Unprecedented Ransomware Tactics: ALPHV/BlackCat Files SEC Complaint Against MeridianLink
The cybercriminal group ALPHV/BlackCat has innovated extortion methods by filing a complaint with the U.S. Securities and Exchange Commission (SEC) against MeridianLink. The hackers accused the company of failing to comply with the four-day deadline for officially disclosing information about a cyberattack.
Under new SEC rules, publicly traded companies must report cyberattacks with material consequences, i.e., those impacting investment decisions. However, these rules only come into effect on December 15, 2023.
MeridianLink, a publicly traded company specializing in digital solutions for financial organizations and banks, was listed in ALPHV’s data breach compilation. The criminals threatened to disclose the stolen data unless a ransom was paid within 24 hours.
According to DataBreaches.net, ALPHV claims to have penetrated MeridianLink’s network on November 7 and stolen data without resorting to system encryption. The group cited a lack of response from the company regarding ransom negotiations, presumably prompting their SEC complaint.
In the complaint to the SEC, it’s stated that MeridianLink failed to disclose a significant cybersecurity breach as required by law. To substantiate their actions, ALPHV published a screenshot of the filled complaint form on the SEC website on their site.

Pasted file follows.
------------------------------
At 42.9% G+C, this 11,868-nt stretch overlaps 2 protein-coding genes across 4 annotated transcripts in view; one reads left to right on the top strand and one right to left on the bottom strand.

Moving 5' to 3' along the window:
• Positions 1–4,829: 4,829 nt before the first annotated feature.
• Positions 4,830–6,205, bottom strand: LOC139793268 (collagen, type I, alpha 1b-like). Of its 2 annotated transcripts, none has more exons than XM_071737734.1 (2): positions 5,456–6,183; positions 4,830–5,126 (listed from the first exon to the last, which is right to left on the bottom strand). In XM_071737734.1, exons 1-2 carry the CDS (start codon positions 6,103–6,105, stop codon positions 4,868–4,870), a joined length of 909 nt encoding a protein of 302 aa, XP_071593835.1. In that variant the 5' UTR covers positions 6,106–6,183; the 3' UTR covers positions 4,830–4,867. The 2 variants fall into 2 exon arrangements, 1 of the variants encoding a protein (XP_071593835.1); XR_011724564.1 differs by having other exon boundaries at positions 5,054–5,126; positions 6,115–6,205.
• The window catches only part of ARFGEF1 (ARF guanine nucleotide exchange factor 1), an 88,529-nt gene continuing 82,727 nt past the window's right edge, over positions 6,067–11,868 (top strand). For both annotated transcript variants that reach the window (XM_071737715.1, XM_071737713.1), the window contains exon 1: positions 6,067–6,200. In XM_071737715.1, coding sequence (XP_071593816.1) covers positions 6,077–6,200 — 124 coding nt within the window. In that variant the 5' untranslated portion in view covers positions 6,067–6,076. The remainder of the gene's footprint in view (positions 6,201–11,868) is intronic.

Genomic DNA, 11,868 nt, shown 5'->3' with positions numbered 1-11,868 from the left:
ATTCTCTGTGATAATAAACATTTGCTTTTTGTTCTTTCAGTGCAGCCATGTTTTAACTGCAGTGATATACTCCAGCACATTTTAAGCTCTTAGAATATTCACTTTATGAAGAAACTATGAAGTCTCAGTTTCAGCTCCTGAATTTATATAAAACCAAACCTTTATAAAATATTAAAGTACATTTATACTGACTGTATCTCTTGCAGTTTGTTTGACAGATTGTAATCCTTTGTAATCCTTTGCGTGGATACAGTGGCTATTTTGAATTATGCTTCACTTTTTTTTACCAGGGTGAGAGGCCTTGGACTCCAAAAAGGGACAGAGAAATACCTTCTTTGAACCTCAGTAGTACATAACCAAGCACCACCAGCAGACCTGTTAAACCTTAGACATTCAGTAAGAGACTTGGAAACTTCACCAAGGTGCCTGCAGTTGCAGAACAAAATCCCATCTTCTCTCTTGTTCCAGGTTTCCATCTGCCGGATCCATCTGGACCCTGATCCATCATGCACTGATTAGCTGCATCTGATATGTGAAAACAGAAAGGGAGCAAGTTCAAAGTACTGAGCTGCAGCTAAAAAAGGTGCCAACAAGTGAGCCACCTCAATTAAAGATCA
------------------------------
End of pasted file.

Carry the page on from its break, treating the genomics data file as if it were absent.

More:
MeridianLink confirmed the cyberattack to BleepingComputer and stated that measures were taken to contain the threat immediately after its detection, involving external experts for investigation. The company also reported working to determine if consumer personal data were affected and prepared to notify the relevant parties if necessary. The company claims there’s no evidence of unauthorized access to production platforms, and the cyberattack caused minimal operational disruptions.
This incident may represent the first publicly acknowledged case where a ransomware group directly approached the SEC. Previously, ransomware groups limited themselves to threats of contacting regulatory bodies or informing the victims’ clients about the breach.